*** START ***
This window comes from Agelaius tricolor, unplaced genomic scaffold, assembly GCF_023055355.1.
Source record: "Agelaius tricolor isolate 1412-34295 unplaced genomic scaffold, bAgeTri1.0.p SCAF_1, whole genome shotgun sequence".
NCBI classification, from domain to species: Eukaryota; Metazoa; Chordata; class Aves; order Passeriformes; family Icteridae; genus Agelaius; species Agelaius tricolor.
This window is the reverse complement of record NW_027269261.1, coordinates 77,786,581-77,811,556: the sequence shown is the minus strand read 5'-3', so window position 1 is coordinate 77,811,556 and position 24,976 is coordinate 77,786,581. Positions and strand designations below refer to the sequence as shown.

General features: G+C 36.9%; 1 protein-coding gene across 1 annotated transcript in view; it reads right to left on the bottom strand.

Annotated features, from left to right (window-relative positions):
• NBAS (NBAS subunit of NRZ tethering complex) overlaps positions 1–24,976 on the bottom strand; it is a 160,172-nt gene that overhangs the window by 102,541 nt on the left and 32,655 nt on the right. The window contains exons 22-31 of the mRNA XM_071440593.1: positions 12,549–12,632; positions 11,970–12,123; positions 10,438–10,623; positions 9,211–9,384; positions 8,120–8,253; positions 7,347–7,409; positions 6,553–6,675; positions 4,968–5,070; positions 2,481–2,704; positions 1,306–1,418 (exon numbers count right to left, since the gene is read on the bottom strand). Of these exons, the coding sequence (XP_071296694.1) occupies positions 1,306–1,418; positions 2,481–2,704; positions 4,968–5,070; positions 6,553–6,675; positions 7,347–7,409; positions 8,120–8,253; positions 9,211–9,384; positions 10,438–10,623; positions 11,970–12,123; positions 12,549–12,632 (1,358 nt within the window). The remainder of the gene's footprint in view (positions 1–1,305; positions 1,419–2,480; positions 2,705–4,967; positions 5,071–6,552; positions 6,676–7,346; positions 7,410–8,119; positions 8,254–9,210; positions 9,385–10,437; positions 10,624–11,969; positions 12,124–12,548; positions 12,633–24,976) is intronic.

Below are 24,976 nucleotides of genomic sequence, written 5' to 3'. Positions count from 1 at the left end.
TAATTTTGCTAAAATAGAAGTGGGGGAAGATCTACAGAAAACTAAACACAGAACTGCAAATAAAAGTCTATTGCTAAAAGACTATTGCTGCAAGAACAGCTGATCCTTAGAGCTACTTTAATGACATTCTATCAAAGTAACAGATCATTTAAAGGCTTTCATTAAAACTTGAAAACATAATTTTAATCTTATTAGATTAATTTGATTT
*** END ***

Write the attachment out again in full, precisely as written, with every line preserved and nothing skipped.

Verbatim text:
This window comes from Agelaius tricolor, unplaced genomic scaffold, assembly GCF_023055355.1.
Source record: "Agelaius tricolor isolate 1412-34295 unplaced genomic scaffold, bAgeTri1.0.p SCAF_1, whole genome shotgun sequence".
NCBI classification, from domain to species: Eukaryota; Metazoa; Chordata; class Aves; order Passeriformes; family Icteridae; genus Agelaius; species Agelaius tricolor.
This window is the reverse complement of record NW_027269261.1, coordinates 77,786,581-77,811,556: the sequence shown is the minus strand read 5'-3', so window position 1 is coordinate 77,811,556 and position 24,976 is coordinate 77,786,581. Positions and strand designations below refer to the sequence as shown.

General features: G+C 36.9%; 1 protein-coding gene across 1 annotated transcript in view; it reads right to left on the bottom strand.

Annotated features, from left to right (window-relative positions):
• NBAS (NBAS subunit of NRZ tethering complex) overlaps positions 1–24,976 on the bottom strand; it is a 160,172-nt gene that overhangs the window by 102,541 nt on the left and 32,655 nt on the right. The window contains exons 22-31 of the mRNA XM_071440593.1: positions 12,549–12,632; positions 11,970–12,123; positions 10,438–10,623; positions 9,211–9,384; positions 8,120–8,253; positions 7,347–7,409; positions 6,553–6,675; positions 4,968–5,070; positions 2,481–2,704; positions 1,306–1,418 (exon numbers count right to left, since the gene is read on the bottom strand). Of these exons, the coding sequence (XP_071296694.1) occupies positions 1,306–1,418; positions 2,481–2,704; positions 4,968–5,070; positions 6,553–6,675; positions 7,347–7,409; positions 8,120–8,253; positions 9,211–9,384; positions 10,438–10,623; positions 11,970–12,123; positions 12,549–12,632 (1,358 nt within the window). The remainder of the gene's footprint in view (positions 1–1,305; positions 1,419–2,480; positions 2,705–4,967; positions 5,071–6,552; positions 6,676–7,346; positions 7,410–8,119; positions 8,254–9,210; positions 9,385–10,437; positions 10,624–11,969; positions 12,124–12,548; positions 12,633–24,976) is intronic.

Below are 24,976 nucleotides of genomic sequence, written 5' to 3'. Positions count from 1 at the left end.
TAATTTTGCTAAAATAGAAGTGGGGGAAGATCTACAGAAAACTAAACACAGAACTGCAAATAAAAGTCTATTGCTAAAAGACTATTGCTGCAAGAACAGCTGATCCTTAGAGCTACTTTAATGACATTCTATCAAAGTAACAGATCATTTAAAGGCTTTCATTAAAACTTGAAAACATAATTTTAATCTTATTAGATTAATTTGATTT